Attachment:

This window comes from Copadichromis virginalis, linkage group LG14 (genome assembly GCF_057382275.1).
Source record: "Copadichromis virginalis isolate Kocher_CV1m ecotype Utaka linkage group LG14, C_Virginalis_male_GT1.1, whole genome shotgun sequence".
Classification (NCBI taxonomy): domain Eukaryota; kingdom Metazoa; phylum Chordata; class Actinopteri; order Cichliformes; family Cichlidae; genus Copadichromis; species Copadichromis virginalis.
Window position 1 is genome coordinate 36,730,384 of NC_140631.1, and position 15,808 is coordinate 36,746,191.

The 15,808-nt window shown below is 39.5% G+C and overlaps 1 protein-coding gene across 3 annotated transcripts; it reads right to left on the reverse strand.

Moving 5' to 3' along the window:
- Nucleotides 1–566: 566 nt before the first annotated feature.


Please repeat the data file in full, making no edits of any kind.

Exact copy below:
This window comes from Copadichromis virginalis, linkage group LG14 (genome assembly GCF_057382275.1).
Source record: "Copadichromis virginalis isolate Kocher_CV1m ecotype Utaka linkage group LG14, C_Virginalis_male_GT1.1, whole genome shotgun sequence".
Classification (NCBI taxonomy): domain Eukaryota; kingdom Metazoa; phylum Chordata; class Actinopteri; order Cichliformes; family Cichlidae; genus Copadichromis; species Copadichromis virginalis.
Window position 1 is genome coordinate 36,730,384 of NC_140631.1, and position 15,808 is coordinate 36,746,191.

The 15,808-nt window shown below is 39.5% G+C and overlaps 1 protein-coding gene across 3 annotated transcripts; it reads right to left on the reverse strand.

Moving 5' to 3' along the window:
- Nucleotides 1–566: 566 nt before the first annotated feature.